Pascale Carvalho ’26 wanted to carve a unique musical path for herself when she decided to join her middle school’s orchestra.
“My older siblings played the violin, and I was like, ‘I want to be different,’” she said. “So I started playing the cello.”
Today, Carvalho continues to be a musician in the most multifaceted sense of the word. She is a singer, songwriter and composer who plays jazz, classical, pop and indie-rock music. She also writes pop and indie-rock and composes classical and soundtrack music.
“It’s all about getting better,” Carvalho said. “I’m not in a rush to show off my skills because I feel like there’s just so much space for me to grow.”
But Carvalho’s musical journey hasn’t always been easy. In ninth grade, she started experiencing neurological problems and lost partial feeling in two of her fingers. But although she could no longer play the cello, Carvalho was by no means ready to leave music behind her.
“I started focusing on guitar and I started focusing on writing music,” she said. “That’s how I became a composer.”
It was also around this time that Carvalho began exploring soundtrack composing, having the opportunity to write intermission and background music for her high school’s theater productions.
But Carvalho had found herself drawn to the genre long before high school. She began listening to video game soundtracks in fourth grades and remembers being particularly “obsessed” with The Legend of Zelda. “Back when I was playing piano, I would always beg my piano teacher to let me play the Zelda soundtracks,” she said.
“I wanted to be able to write music to make people feel the way that I felt,” she said. For her, soundtrack music — “writing music to trigger the emotions of the listener or to follow the emotions that are going (on) on the screen” — is where she can put “the most emotional energy.”
When she arrived at Brown, Carvalho was eager to get involved in the local music scene. She was the guitarist for Musical Forum’s production of “Spring Awakening,” has written several pieces for her music classes and even performed on campus.
But she added that the on-campus music scene is not always the most welcoming space — which is indicative of how the music industry operates at large. “There still is profiling,” Carvalho explained. “Of course you don’t expect a Black woman to be a composer — nobody would.”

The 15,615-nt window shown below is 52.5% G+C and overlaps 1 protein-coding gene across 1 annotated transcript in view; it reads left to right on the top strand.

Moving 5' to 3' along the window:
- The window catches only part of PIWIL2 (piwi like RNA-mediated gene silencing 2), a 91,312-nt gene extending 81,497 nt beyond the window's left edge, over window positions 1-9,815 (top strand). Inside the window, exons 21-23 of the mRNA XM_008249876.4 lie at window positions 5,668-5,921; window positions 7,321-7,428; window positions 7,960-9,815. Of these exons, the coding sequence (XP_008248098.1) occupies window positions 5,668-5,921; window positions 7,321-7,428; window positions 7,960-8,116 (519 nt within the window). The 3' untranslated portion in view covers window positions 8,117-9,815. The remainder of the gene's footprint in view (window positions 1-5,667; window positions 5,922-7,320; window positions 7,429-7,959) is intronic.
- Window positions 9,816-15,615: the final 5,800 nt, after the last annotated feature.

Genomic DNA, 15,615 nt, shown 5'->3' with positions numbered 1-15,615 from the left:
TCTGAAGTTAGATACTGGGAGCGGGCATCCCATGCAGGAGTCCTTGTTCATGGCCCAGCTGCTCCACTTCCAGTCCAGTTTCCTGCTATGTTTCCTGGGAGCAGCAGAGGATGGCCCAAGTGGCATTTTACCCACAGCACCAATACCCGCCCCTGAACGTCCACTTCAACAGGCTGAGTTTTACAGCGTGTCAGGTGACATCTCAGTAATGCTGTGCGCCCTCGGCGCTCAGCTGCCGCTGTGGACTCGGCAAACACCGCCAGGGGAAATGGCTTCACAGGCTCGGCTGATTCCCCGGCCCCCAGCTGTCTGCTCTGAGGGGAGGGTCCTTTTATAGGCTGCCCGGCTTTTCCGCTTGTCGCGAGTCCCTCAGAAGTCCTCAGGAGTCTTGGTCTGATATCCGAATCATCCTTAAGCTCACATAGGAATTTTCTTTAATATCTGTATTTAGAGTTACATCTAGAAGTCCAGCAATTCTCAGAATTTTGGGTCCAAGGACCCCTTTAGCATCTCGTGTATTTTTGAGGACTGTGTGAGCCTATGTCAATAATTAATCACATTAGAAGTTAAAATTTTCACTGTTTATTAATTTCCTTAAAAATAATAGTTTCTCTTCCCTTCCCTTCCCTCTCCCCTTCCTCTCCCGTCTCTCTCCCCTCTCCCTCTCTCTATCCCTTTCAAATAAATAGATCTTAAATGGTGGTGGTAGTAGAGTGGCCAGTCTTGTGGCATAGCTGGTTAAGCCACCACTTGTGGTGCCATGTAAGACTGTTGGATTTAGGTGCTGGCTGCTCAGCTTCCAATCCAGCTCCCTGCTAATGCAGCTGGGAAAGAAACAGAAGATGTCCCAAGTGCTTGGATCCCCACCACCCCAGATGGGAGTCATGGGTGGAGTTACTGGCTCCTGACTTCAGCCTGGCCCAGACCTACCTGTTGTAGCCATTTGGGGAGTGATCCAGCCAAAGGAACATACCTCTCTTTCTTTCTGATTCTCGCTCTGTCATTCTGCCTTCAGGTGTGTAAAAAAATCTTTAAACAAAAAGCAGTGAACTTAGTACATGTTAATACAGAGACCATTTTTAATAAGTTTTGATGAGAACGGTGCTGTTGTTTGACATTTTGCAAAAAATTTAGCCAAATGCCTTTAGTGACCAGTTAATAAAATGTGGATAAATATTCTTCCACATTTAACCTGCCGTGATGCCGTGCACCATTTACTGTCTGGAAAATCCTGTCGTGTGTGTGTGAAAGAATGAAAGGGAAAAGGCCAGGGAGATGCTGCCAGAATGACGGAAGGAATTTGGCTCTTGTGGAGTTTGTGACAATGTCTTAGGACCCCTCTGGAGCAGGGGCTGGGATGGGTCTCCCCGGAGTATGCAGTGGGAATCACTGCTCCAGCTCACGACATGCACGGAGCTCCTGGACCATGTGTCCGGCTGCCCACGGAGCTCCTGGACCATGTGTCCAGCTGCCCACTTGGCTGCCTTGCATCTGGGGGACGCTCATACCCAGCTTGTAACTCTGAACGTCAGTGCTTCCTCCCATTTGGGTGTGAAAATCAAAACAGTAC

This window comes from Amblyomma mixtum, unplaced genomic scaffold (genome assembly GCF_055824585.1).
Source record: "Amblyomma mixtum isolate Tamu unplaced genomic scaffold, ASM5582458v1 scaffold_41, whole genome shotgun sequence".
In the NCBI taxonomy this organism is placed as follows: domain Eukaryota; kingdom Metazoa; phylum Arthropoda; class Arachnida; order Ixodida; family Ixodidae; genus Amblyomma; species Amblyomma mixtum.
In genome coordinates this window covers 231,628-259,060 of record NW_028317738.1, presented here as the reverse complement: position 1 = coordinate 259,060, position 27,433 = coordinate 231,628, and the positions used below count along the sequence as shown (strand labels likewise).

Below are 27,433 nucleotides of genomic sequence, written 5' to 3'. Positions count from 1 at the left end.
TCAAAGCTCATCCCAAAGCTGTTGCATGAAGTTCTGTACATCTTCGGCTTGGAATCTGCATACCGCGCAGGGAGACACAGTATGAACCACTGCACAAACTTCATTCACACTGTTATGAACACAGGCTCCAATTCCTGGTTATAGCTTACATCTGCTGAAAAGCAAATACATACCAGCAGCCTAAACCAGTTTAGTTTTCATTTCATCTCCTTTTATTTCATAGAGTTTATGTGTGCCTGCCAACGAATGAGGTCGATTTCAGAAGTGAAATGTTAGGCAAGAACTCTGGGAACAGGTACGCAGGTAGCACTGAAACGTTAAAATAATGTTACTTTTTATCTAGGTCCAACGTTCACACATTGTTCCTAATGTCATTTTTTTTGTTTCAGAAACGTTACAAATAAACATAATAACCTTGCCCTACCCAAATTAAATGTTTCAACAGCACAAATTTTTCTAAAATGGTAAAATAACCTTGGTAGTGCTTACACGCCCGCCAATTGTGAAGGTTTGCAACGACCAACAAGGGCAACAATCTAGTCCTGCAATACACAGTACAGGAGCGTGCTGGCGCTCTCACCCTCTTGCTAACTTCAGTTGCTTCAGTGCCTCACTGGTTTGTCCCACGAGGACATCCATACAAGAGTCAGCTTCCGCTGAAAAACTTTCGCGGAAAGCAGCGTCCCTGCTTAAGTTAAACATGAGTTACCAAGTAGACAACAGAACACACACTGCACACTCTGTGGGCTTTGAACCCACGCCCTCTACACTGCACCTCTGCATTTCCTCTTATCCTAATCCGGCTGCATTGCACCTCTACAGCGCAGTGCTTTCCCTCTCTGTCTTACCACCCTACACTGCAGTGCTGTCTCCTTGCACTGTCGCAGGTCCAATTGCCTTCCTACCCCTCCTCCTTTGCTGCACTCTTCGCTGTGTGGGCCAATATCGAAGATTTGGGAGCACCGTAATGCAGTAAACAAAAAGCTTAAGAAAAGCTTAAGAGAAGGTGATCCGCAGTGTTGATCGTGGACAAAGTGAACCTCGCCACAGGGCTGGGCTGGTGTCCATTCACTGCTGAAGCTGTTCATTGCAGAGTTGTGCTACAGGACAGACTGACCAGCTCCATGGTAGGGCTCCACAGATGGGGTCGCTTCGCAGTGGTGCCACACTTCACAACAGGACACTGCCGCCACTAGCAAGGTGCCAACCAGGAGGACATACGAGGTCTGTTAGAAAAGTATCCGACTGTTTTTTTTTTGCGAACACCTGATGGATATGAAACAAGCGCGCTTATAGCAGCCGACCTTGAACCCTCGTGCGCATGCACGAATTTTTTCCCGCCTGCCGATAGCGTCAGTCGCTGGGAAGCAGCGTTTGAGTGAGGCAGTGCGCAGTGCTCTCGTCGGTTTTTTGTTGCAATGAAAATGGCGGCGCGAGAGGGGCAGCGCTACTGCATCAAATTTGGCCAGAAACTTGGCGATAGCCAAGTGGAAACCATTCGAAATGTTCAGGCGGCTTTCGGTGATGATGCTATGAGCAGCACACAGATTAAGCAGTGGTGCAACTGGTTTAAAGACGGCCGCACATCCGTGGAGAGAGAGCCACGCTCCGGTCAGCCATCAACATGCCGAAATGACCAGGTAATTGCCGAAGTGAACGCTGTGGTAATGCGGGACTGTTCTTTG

“When we look at the popular music scene here and in general, of course I’m expected to write R&B music,” she said. As a result, Carvalho often finds it hard to find a space for herself and her work on campus. But “I’m not going to (pander) to what people want me to write.”
“I’m going to be passionate about what I write and share it with people who I know will be passionate about it as well,” she added.
Currently, Carvalho is recording vocals for the music she has written over the past three years and consolidating her work into an album. She plans to release the album, consisting mainly of indie music, sometime this year.
On the composition side, Carvalho is trying to submit more pieces to classical competitions around the country through organizations such as the American Composers Forum. One of Carvalho’s compositions was performed by the American Modern Opera Company during their visit to Brown last Thursday.
Barron Clancy ’26 — one of the students who played Carvalho’s piece alongside the AMOC — wrote in a message to The Herald that Carvalho’s “command over texture in a tonal context is excellent.”
“Not only was her piece comfortable and fun to play, but there are some pitches that ring better than others on the violin, and she definitely used those to her advantage,” Clancy wrote.
Ayushman Choudhury ’25, who played piano in Carvalho’s piece “Verso” last semester, wrote in a message to The Herald that Carvalho “writes with a unique combination of angular and smooth textures that create a rich sonic atmosphere.”
As far as future plans go, Carvalho wants to continue writing as much as possible and plans to collaborate more with fellow musicians. And while Carvalho recognizes the value of producing music, she explained that she is more focused on the “process of becoming a better writer.”
Carvalho’s roommate Nimrit Ahuja ’26 was quick to recognize her hard work and dedication, citing Carvalho’s performance at a 24-hour music challenge and “Spring Awakening.”
“She has such diversity in her abilities and strengths and it’s really inspiring to watch her consistently jump into new opportunities and excel,” Ahuja wrote in a message to The Herald
“Since entering college, music has become a lot more important to me,” Carvalho said. “After having a little bit of an environment change, and (facing) a little bit of backlash in terms of what it is I am expected to write and what kind of musician I’m expected to be, I’ve doubled down on this (as) what I want to do.”